We’re all familiar with the streams of humanity created by natural and man-made disasters. Our newsfeeds are flooded with stories from remote areas of the world and the border of our own country. The direct threats from this kind of suffering take center stage in the images we see. Homelessness, starvation, and disease threaten the lives of victims every day. What might not be less apparent is the connection between forced migration and modern slavery. Breaking the connection between disaster and human bondage by ending the cycle of pain can save lives in ways that might not be obvious to the uninitiated.
The Links between Disaster and Slavery
Large scale violence has the power to cripple society. Whether we’re talking about floods in Indonesia, hurricanes in Texas or bombing campaigns in Syria, those left alive are forced out of their homes and away from their families with little or no material possessions or access to resources. When faced with extreme poverty, discrimination, and social isolation, desperation drives every decision. This is when organized crime steps in to take advantage of the situation in the following ways:
- Slavers posing at aid workers or humanitarians offer salvation with no proof of their intentions and lure victims into sexual slavery and forced labor.
- Official relief workers take advantage of their position to abuse, rape and sell the most vulnerable among us.
- Family members are complicit in the selling of women and children into slavery. While some might do it as a desperate attempt to save their loved ones, others capitalize on a hopeless situation by trading “lesser” members of society for cash.
According to the UN Office on Drugs and Crime, women and children make up the bulk of modern slaves and the majority of the work they are forced into is sexual slavery. However, these statistics are often disputed because of the clandestine nature of the crimes and because the definition of sex work versus sex slavery is difficult to differentiate in this context. If a woman who lost her home in a flood agrees to stay with a man in exchange for sex, did she choose to engage in sex work or was the decision forced on her? I’ve argued before that the difference between sex slavery and sex work is based on agency and choice, but in dire circumstances, “choice” might be a relative concept.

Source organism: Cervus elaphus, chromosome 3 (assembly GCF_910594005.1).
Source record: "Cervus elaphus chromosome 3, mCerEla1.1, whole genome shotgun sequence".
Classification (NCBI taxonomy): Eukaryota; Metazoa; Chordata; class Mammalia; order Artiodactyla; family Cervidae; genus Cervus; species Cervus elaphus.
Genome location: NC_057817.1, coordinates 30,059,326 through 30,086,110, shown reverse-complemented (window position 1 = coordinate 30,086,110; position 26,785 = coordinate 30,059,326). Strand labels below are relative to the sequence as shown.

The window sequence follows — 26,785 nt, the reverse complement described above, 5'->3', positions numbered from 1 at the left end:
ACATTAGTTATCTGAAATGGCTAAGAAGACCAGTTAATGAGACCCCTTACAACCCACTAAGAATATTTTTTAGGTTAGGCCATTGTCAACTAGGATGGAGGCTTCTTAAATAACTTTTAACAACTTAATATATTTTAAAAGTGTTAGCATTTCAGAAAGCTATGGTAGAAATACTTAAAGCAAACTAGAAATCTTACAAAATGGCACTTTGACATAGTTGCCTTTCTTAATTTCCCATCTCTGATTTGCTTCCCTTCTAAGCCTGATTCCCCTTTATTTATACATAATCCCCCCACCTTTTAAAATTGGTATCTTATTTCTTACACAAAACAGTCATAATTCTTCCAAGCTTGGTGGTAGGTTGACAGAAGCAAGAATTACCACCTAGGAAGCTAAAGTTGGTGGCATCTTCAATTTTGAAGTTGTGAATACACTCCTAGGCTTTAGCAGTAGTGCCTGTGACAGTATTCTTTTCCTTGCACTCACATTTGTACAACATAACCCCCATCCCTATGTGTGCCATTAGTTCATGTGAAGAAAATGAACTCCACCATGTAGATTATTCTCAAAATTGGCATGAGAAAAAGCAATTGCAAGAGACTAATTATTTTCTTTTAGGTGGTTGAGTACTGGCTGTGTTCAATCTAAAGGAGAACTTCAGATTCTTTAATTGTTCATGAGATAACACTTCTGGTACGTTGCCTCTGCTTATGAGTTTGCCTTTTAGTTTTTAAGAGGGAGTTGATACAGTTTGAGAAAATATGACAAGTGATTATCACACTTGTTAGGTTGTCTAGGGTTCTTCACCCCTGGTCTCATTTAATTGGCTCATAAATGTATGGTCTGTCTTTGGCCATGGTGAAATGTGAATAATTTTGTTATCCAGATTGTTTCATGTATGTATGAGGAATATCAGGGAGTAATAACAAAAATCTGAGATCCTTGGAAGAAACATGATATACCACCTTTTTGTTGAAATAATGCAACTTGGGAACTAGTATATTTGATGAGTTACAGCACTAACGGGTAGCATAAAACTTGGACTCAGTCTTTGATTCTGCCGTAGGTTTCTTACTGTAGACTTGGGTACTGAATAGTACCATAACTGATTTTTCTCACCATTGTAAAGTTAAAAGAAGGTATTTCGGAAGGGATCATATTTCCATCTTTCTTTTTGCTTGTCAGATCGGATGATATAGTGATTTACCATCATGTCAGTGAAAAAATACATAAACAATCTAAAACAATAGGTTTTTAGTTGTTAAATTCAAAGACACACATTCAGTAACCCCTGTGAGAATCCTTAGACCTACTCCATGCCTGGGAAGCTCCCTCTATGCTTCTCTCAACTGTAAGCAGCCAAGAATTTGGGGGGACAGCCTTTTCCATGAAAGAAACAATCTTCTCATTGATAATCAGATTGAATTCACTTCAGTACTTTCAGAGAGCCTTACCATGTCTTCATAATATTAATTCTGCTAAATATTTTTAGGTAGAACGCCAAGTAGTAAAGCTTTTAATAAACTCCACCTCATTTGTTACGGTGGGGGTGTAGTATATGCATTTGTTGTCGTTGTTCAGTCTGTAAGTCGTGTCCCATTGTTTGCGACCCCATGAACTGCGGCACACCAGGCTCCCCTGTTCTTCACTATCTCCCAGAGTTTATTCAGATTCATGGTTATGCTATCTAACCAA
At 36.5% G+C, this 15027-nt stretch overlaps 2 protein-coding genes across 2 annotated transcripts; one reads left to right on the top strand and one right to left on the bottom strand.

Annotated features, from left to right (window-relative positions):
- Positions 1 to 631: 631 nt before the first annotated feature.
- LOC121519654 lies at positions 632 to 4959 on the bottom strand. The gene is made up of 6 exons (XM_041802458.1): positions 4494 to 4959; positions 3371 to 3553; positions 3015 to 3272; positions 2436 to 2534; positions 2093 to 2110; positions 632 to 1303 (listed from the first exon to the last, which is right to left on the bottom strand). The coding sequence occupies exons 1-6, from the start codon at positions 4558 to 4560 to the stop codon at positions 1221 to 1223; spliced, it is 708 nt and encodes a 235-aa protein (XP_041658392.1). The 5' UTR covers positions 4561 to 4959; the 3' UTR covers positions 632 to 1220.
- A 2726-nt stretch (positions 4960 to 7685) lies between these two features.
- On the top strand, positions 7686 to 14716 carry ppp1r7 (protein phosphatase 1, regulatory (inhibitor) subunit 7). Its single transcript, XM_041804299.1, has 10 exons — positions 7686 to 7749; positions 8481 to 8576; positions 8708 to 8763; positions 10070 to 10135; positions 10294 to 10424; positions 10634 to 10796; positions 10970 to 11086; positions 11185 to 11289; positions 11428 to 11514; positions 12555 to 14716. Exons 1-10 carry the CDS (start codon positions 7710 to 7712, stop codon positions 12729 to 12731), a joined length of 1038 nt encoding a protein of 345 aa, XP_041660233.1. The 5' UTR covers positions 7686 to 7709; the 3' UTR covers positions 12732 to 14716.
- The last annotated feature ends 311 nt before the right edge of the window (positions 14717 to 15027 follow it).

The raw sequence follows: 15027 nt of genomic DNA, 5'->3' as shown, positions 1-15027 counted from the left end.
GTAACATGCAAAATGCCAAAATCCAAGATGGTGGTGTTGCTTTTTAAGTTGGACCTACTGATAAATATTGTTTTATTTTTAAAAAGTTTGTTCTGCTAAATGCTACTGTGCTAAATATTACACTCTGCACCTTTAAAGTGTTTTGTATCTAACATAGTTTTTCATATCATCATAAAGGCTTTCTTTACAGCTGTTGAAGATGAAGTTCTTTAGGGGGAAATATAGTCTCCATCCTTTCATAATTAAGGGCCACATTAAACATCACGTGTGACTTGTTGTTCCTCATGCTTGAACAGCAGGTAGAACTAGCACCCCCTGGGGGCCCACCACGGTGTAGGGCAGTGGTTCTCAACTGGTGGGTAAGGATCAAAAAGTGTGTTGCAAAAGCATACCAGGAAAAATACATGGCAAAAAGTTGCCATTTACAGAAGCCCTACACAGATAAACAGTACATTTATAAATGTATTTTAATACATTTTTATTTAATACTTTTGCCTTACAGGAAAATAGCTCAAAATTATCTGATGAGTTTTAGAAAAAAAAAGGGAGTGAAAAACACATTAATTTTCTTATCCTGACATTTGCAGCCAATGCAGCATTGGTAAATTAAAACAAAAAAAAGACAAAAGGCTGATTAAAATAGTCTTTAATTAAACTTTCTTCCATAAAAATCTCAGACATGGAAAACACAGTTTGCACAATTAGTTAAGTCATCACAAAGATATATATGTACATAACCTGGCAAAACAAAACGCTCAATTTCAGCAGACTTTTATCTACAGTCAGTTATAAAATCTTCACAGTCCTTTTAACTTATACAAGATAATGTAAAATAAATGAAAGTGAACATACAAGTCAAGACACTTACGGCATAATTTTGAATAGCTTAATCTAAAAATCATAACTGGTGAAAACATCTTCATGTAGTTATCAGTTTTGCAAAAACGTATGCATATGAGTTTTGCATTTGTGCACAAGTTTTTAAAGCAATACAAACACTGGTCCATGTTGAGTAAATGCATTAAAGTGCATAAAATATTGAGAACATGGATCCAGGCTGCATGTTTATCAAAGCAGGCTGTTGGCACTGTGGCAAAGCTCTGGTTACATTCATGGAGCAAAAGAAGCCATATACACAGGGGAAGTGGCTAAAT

Protecting Victims on a Macro Level
The situation of a refugee is precarious in terms of both her immediate need for food, medicine and shelter, on top of the threat of human trafficking, so the most beneficial way to help her is to reduce the frequency of the disasters that create the problem in the first place, including:
- Voting for policies and leaders who will combat the underlying causes of forced migration can, over time, alter the circumstances that cause the problem in the first place.
- Providing more liberal immigration policies in times of natural disasters and war can reduce the number of vulnerable migrants who might attempt illegal immigration and get caught up in slavery.
- Treating refugees as people and not political tools to further a nationalist agenda can keep vulnerable people out of the slavery system.
- Using modern technology to track both children and organized crime groups before a crisis to prevent victims from disappearing without being noticed by protective government services.
Protecting Victims on a Micro Level
As individuals, we can’t end slavery as an institution. As I’ve written before, slavery is the original sin of humanity, but while we can’t end all slavery, we do have the chance to help and support individual slaves.
Since slaves can be everywhere, and not just in remote regions of the world, it is incumbent on us to keep a watchful eye for potential victims in our surroundings. While certain professions including hospital, hotel and transit workers have more exposure to potential slaves, there are questions we can ask whenever we see someone who we think is at risk:
- Is a juvenile engaged in commercial sex acts?
- Is the person disoriented or confused, or showing signs of mental or physical abuse?
- Does the person have bruises in various stages of healing?
- Is the person fearful, timid or submissive?
- Does the person show signs of having been denied food, water, sleep or medical care?
- Is the person often in the company of someone to whom he or she defers? Or someone who seems to be in control of the situation, e.g., where they go or who they talk to?
- Does the person appear to be coached on what to say?
- Is the person living in unsuitable conditions?
- Does the person lack personal possessions and appear not to have a stable living situation?
If you believe a person is a victim of sexual slavery or human trafficking, you can contact the National Human Trafficking Hotline 24 hours a day at 1-888-373-7888. We might not be able to stop hurricanes or war, but we can make a call. For one person in need, a call might make all the difference in the world.
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About the Author
Gamal Hennessy is a commercial contracts attorney and author from New York City. His legal work focuses on helping companies and individuals benefit from their art and creativity. His Crime and Passion novels explore the darker elements of personality and society against the backdrop of international sex slavery.